Featured on the Hong Kong Economic Journal (March 7, 2015)
The other evening, I was at a dinner event where Bill Hybels was speaking on leadership and sharing his wisdom. Bill Hybels pastors one of the largest churches in America called Willow Creek Church, is a prolific writer and a worldwide speaker. He said many of his thoughts that evening but there was one that really stood out to me. In the audience, a man raised his hand to ask the question of how he could have a greater influence on the people in his workplace but he candidly shared that he struggles with having a hot temper, which he shared likely inhibits people from wanting to be influenced by him. I expected Pastor Bill Hybels to ‘sugar coat’ his answer and reassure the man that it’s okay, that we are all imperfect and that he should just try harder to control his temper. Instead, Bill Hybels replied with this:
“Understandable; but inexcusable”
He then went on to explain himself to share that it’s understandable that we may have a temper, especially in a stressful workplace, but it is inexcusable as we are to be role models and a positive influence to others. If we have a temper at others, it makes others less receptive to our influence and leadership.
And as I was reflecting on this, it made me think of parenting. Parenting is one of the most stressful jobs ever – 24-7 job, no days off, no pay, no human resources department to complain to when ‘clients’ act up, no quitting when the going gets tough – and I’ve heard many parents share their struggles of staying calm and collected as they parent. As an educator who works with children daily, I can understand some of those frustrations.
But I’m reminded of Pastor Bill’s comment of how having a temper is ‘understandable but inexcusable’. If we want to have our children learn to manage their emotions and be responsible in the words they use with others, we first have to model our self-control and not explode in anger at our children. If we want to be responsible leaders of our household and a positive influence on our children, we must first control our tempers. Our children learn from what we do more than what we say. But easier said than done.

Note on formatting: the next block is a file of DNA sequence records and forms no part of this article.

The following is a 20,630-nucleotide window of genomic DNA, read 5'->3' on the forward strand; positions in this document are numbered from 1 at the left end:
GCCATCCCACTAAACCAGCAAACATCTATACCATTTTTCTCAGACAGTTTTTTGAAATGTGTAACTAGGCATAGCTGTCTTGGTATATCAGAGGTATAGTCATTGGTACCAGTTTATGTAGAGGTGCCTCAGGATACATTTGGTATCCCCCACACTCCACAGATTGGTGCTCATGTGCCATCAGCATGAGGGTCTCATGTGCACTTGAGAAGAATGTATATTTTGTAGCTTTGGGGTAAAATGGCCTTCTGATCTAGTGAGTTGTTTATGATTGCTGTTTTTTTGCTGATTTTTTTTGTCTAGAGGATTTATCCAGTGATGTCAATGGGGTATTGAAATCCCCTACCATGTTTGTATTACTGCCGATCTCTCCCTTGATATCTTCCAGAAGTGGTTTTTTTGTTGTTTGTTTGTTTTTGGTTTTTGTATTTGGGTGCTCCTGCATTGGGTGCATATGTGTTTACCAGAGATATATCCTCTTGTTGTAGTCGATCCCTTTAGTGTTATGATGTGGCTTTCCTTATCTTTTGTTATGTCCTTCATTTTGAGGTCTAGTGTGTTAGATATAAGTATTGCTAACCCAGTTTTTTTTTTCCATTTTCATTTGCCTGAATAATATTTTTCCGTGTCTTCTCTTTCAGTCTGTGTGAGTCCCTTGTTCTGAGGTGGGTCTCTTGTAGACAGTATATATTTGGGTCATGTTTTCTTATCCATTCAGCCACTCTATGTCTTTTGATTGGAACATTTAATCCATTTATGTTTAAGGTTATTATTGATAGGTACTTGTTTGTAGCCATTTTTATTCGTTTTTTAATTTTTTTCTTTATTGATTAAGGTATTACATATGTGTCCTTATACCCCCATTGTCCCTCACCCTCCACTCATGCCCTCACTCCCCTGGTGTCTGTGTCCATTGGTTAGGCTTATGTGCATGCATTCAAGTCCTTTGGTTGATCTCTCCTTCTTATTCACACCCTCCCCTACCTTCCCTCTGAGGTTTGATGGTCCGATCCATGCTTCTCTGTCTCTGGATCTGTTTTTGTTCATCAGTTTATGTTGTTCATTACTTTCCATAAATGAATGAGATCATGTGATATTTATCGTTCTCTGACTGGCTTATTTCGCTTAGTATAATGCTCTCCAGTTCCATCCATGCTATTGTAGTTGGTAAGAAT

I came across an article recently that shared some good tips about how to control our tempers, especially when interacting with children:
Take care of yourself
I always say “happy parents = happy family”. If parents are unhappy, discontented, tired and drained, it only takes a small incident by a child to trigger negative emotions. So take care of yourself physically, emotionally, spiritually so that you have the energy to positively interact with your child. I know a mum who takes time out annually for a weekend spa retreat so that she can be recharged to best take care of her children the rest of the time.
Sometimes it’s good to stay and talk things out but when the blood is boiling, it’s better to walk away. Take a breather and then come back to confront the issue when you’re calm.
Breathe and count to 10
At times, all it takes is to take a deep breath and count to 10. Sounds simple but the volcanic eruption is more likely to die down by the time you reach the number 10. And if that doesn’t work, I find that shouting with my head buried in a pillow or going for a run works pretty well in letting the frustrations out without it being on a kid.
Children are so good at testing boundaries and pushing parents to see what their limits are. And I’ve seen parents hold their tempers in 9 times out of 10 when their child does something they disapprove of and they let it slide by thinking it’ll stop or they don’t have the energy to deal with it. But on the 10th time, they explode on their kids, in a way that reflects the frustrations built up over the last 10 times. Deal with the situation the 1st time so you don’t hold and explode on the 10th time.
Stay accountable and committed to controlling your temper and partner with other family members to help you. It takes practice to make an action into a habit so practice keeping calm and keep trying. It’s worth the effort.
People, especially our children, are watching what we do more than what we say so let our actions not be ‘understandable but inexcusable’ but a good example to them.